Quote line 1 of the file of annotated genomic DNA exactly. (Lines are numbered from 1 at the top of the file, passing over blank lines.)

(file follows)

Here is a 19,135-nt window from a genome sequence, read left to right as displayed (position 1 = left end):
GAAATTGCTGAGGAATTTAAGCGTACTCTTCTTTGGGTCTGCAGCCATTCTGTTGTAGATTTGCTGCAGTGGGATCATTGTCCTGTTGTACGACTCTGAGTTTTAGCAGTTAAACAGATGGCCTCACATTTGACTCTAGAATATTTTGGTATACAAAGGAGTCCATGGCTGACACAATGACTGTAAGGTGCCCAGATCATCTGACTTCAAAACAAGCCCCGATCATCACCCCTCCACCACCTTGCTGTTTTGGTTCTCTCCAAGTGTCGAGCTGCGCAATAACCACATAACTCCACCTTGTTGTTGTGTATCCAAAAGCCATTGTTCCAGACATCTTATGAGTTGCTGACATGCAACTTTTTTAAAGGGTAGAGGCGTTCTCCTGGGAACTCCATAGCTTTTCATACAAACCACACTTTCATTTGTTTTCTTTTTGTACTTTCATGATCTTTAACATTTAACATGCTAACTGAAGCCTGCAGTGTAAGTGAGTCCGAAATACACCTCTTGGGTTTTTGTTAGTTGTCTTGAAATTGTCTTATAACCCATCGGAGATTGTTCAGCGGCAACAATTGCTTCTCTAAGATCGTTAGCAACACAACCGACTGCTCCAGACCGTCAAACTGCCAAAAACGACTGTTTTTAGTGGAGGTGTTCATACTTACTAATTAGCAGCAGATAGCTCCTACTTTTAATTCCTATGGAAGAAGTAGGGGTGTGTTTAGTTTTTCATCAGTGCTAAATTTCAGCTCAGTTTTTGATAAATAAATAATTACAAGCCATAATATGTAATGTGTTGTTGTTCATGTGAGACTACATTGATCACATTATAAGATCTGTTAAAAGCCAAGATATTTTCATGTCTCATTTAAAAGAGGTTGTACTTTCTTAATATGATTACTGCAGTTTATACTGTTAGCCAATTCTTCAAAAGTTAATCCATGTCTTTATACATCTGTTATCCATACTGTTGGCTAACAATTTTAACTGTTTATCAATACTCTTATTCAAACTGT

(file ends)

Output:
Here is a 19,135-nt window from a genome sequence, read left to right as displayed (position 1 = left end):